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southwester

[ south-wes-ter; Nautical sou-wes-ter ]
/ ˌsaʊθˈwɛs tər; Nautical ˌsaʊˈwɛs tər /
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noun
a wind, gale, or storm from the southwest.
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Origin of southwester

First recorded in 1825–35; southwest + -er1
Dictionary.com Unabridged Based on the Random House Unabridged Dictionary, © Random House, Inc. 2022

How to use southwester in a sentence

  • There's a nice southwester blowing now, and under the big lugsail we ought to overhaul the canoe before he does so.

  • In six days we had two stiff blows, and, in addition, one proper southwester and one rip-snorting southeaster.

    The Human Drift|Jack London
  • He was like a grampus when he set his teeth, and a southwester couldn't blow harder if he chose.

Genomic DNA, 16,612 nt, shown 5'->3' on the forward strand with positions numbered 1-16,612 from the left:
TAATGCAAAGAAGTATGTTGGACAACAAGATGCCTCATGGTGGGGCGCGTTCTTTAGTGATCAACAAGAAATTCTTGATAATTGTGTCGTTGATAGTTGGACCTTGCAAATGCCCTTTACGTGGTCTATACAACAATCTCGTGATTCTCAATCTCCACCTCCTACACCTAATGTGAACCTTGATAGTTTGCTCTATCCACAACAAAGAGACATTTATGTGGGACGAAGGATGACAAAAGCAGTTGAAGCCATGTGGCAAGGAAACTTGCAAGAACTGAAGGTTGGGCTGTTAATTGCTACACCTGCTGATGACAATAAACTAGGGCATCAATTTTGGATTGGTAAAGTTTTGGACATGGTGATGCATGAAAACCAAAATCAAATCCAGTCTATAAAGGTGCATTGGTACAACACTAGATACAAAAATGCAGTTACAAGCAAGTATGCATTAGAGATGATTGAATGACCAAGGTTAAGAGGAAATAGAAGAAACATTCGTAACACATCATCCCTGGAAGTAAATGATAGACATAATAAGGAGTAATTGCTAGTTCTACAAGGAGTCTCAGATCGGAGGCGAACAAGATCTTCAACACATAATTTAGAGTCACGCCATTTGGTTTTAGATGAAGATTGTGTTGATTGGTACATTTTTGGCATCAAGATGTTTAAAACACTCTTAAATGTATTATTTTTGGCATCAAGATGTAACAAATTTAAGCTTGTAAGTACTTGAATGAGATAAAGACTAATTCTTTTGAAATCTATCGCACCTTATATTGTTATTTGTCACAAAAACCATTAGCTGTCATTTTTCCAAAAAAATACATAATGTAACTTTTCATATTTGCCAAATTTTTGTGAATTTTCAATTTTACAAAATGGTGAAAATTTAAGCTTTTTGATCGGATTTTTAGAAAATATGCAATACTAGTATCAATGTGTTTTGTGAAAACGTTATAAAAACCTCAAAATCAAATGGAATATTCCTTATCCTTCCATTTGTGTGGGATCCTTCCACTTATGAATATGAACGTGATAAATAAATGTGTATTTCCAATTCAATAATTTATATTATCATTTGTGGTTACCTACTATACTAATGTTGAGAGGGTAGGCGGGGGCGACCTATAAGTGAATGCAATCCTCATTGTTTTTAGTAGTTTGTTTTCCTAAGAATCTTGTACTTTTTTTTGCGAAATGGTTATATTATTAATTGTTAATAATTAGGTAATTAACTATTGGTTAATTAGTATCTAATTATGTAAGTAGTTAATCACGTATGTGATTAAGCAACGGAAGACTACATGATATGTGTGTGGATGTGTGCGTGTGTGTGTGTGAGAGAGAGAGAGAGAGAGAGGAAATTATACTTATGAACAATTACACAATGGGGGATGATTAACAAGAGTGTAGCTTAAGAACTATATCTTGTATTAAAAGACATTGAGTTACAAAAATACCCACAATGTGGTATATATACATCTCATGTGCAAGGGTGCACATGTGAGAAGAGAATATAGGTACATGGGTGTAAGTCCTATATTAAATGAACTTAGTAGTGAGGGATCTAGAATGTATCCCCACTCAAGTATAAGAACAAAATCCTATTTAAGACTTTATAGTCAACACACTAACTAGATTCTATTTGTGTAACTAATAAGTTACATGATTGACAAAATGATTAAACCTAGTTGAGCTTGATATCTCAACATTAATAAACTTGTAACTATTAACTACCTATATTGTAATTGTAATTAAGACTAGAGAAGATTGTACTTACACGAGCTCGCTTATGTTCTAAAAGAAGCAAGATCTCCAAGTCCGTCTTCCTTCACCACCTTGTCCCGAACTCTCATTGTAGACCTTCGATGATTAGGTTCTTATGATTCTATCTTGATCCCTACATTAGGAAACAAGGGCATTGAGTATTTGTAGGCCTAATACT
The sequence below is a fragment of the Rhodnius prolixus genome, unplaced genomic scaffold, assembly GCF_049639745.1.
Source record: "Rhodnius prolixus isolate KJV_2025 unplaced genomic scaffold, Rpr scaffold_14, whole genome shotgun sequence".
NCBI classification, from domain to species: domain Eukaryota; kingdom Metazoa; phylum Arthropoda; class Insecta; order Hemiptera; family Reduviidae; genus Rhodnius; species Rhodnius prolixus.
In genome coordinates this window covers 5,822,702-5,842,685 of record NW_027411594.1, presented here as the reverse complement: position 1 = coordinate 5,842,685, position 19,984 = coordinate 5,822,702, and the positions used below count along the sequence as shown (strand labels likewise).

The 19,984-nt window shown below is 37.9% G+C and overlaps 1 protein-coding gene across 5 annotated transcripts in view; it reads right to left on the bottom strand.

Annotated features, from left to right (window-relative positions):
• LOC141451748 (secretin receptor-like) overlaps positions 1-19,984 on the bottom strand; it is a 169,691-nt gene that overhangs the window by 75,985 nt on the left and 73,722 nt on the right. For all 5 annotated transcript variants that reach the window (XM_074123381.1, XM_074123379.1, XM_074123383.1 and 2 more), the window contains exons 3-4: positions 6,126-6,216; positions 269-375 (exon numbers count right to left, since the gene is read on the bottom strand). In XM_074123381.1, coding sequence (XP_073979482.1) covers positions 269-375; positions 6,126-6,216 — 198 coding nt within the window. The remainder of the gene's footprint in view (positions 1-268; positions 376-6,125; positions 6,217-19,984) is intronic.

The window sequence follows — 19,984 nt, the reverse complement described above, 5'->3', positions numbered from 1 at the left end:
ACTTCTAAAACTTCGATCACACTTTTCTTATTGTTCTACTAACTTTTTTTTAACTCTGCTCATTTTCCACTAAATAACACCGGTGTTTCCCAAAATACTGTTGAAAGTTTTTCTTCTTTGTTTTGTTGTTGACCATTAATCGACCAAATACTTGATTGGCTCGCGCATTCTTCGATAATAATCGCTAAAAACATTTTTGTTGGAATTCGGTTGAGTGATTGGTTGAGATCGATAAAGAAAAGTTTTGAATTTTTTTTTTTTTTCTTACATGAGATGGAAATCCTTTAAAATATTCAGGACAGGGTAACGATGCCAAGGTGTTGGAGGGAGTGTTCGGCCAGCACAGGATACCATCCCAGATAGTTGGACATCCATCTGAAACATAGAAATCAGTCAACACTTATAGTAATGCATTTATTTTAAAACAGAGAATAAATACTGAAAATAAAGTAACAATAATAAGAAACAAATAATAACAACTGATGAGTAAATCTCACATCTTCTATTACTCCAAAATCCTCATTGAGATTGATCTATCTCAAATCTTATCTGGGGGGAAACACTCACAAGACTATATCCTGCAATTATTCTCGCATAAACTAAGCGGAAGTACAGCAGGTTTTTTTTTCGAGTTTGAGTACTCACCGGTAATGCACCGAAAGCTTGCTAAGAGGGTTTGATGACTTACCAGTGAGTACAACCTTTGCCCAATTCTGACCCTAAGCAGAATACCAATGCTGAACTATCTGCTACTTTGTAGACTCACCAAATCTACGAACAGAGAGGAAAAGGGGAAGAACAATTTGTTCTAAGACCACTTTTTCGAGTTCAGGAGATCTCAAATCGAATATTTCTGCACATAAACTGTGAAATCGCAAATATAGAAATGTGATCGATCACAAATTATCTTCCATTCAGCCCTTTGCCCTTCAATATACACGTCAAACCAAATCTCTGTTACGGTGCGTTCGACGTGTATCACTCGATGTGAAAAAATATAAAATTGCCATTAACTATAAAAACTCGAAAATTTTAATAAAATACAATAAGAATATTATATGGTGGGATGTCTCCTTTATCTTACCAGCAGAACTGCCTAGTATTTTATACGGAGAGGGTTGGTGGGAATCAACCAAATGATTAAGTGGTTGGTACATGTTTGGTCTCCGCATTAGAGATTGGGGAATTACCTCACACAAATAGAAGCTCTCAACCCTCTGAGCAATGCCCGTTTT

• "It is the raw southwester that gets to the bone," replied Inspector Dickson.

British Dictionary definitions for southwester

southwester
/ (ˌsaʊθˈwɛstə, nautical ˌsaʊˈwɛstə) /

noun
a strong wind or storm from the southwest
Collins English Dictionary - Complete & Unabridged 2012 Digital Edition © William Collins Sons & Co. Ltd. 1979, 1986 © HarperCollins Publishers 1998, 2000, 2003, 2005, 2006, 2007, 2009, 2012
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